Alcohol attitudes

The ICC at level 2 showed that 54.4% of the variance was between students and, in level 3, the ICC showed that 8.4% of the variance occurred across classes. Students’ attitudes to alcohol showed no significant baseline difference between groups (t = 0.85, p = .39). Short-term effects showed that the interaction term between group and time was not significant (t = − 1.73, p = .08). The overall effect measuring attitudes toward alcohol use revealed that the interaction term between group and time was close to zero and non-significant (t = 0.61, p = .54), indicating that the groups did not develop differently.

Perceived Behavioral Control (PBC)

The ICC at level 2 showed that 33.3% of the variance was between students of the same class and, in level 3, the ICC showed that 1.9% of the variance occurred across classes. There were no significant baseline differences between groups (t = − 0.58, p = .56). The short-term effect measured after four months showed that the interaction term between group and time was close to zero and non-significant (t = 0.82, p = .41). The results also did not show an overall significant group-by-time interaction in PBC, when measured after sixteen months (t = − 0.21, p = .83). This implies that the two groups did not develop differently.

Alcohol Expectancy Questionnaire (AEQ – A)

The ICC at level 2 showed that 46.9% of the variance was between students and, in level 3, the ICC showed that 5.9% of the variance occurred across classes. Students from the comparison group had significantly higher alcohol expectancy at baseline (t = 2.20, p = .03). There was a significant group-by-time interaction in AEQ-A (t = − 2.71, p = .007) when measured after four months, showing that students from the comparison group developed more positive expectancies toward alcohol than students from the intervention group. Measured after sixteen months, the overall results did not show a significant group–by-time interaction in alcohol expectancy (t = − 0.05, p = .96).


The frequency of all answers correct among students in the intervention group and the comparison group was 33.8% and 39.4% at pretest, 40.8% and 40.3% at posttest, and 53.1% and 48.5% at one-year follow-up, respectively. There was no significant difference between the groups at baseline. The GLMM analysis measuring knowledge did not show a significant difference in the rate of change between the intervention and the comparison group in terms of number of students with correct answers (t = − 1.43, p = .153), measured after four months. A significant difference in the rate of change in alcohol-related Knowledge between groups measured from baseline to sixteen months (t = − 2.91, p = .004) was detected.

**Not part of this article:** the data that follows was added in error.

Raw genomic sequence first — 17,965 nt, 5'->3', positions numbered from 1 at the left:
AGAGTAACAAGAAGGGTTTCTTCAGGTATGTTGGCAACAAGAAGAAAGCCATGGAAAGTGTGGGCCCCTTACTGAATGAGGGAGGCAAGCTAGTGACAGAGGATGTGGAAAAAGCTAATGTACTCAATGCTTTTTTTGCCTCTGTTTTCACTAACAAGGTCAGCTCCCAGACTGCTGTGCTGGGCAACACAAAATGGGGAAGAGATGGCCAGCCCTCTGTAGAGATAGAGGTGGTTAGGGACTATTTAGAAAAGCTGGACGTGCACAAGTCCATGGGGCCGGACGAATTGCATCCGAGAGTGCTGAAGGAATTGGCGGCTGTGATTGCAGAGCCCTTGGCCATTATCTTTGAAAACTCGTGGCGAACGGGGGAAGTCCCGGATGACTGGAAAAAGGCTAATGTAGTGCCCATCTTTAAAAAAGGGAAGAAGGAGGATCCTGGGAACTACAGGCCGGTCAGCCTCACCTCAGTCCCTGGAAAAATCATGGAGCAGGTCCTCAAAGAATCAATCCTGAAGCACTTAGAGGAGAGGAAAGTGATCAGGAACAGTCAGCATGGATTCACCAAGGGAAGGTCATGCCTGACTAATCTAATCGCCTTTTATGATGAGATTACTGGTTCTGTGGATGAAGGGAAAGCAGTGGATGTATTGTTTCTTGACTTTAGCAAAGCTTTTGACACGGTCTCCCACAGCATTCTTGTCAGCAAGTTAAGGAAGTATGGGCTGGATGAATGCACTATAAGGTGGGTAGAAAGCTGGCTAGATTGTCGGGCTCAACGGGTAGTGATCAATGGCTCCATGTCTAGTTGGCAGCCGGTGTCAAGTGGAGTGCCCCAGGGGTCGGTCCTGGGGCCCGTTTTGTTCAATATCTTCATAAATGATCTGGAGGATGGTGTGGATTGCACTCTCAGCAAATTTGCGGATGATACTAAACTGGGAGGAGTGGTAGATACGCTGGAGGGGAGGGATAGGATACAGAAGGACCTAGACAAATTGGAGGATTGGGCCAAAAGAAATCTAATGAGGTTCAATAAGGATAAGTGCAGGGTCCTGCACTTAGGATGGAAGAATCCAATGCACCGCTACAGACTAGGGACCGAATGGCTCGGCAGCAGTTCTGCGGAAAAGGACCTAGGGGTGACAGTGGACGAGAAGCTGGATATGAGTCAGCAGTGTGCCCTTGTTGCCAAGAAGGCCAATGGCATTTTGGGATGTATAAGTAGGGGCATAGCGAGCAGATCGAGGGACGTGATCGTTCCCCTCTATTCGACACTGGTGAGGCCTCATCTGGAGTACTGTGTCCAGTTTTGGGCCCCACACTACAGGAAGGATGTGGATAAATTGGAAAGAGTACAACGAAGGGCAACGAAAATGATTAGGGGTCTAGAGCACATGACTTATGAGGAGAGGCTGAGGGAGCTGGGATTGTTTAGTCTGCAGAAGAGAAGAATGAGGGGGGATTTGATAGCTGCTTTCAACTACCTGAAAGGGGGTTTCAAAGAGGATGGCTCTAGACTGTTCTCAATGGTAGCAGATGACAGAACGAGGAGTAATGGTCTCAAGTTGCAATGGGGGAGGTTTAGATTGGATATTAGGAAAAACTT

The aim of the current study was to evaluate the effectiveness of a universal school-based alcohol prevention program among junior high students in Oslo. The analysis examined the impact of the intervention on students from baseline to the one-year follow-up, a period of sixteen months.

Results showed that the development from baseline to one-year follow-up was not significantly different between the intervention and the comparison group, except for alcohol-related knowledge. The number of students with all knowledge items correctly answered increased more from baseline to one-year follow-up in the intervention group than in the comparison group. The test of short-term effects measured after four months showed no significant difference between groups, except in alcohol expectancy. Baseline rates were equal in both groups for all outcomes, apart from alcohol expectancy. The comparison group had higher alcohol expectancies at baseline and after four months, when compared to the intervention group. This finding indicates that the intervention may affect adolescents’ alcohol expectancies in the short term, whereas the effect does not last in the long term.

The absence of an enduring overall effect on alcohol expectancies may be due to several reasons, such as individual changes in beliefs about alcohol use as a socially acceptable behavior or the ability of an intervention to maintain its effectiveness one year after implementation. These findings are in accordance with previous research showing that alcohol-related knowledge can be increased and alcohol expectancies may be changed in the short term, while influencing drinking behavior in the long term is a difficult task [4,27-31].